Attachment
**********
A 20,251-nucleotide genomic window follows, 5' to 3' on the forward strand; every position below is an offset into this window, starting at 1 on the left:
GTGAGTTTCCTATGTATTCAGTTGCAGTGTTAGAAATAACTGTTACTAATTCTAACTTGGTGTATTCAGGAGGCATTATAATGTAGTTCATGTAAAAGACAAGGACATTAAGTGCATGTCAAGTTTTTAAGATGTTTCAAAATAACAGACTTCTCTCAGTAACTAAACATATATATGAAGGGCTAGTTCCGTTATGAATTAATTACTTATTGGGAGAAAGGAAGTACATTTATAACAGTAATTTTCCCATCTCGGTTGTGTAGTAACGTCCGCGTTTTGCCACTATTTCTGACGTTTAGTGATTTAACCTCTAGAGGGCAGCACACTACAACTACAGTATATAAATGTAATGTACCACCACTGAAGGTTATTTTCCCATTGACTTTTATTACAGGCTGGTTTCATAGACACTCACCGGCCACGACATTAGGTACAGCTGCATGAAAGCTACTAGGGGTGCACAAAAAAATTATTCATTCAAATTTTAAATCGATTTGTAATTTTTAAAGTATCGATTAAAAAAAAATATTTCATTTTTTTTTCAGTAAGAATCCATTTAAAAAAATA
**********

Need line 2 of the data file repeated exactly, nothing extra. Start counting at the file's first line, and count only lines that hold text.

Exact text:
GTGAGTTTCCTATGTATTCAGTTGCAGTGTTAGAAATAACTGTTACTAATTCTAACTTGGTGTATTCAGGAGGCATTATAATGTAGTTCATGTAAAAGACAAGGACATTAAGTGCATGTCAAGTTTTTAAGATGTTTCAAAATAACAGACTTCTCTCAGTAACTAAACATATATATGAAGGGCTAGTTCCGTTATGAATTAATTACTTATTGGGAGAAAGGAAGTACATTTATAACAGTAATTTTCCCATCTCGGTTGTGTAGTAACGTCCGCGTTTTGCCACTATTTCTGACGTTTAGTGATTTAACCTCTAGAGGGCAGCACACTACAACTACAGTATATAAATGTAATGTACCACCACTGAAGGTTATTTTCCCATTGACTTTTATTACAGGCTGGTTTCATAGACACTCACCGGCCACGACATTAGGTACAGCTGCATGAAAGCTACTAGGGGTGCACAAAAAAATTATTCATTCAAATTTTAAATCGATTTGTAATTTTTAAAGTATCGATTAAAAAAAAATATTTCATTTTTTTTTCAGTAAGAATCCATTTAAAAAAATA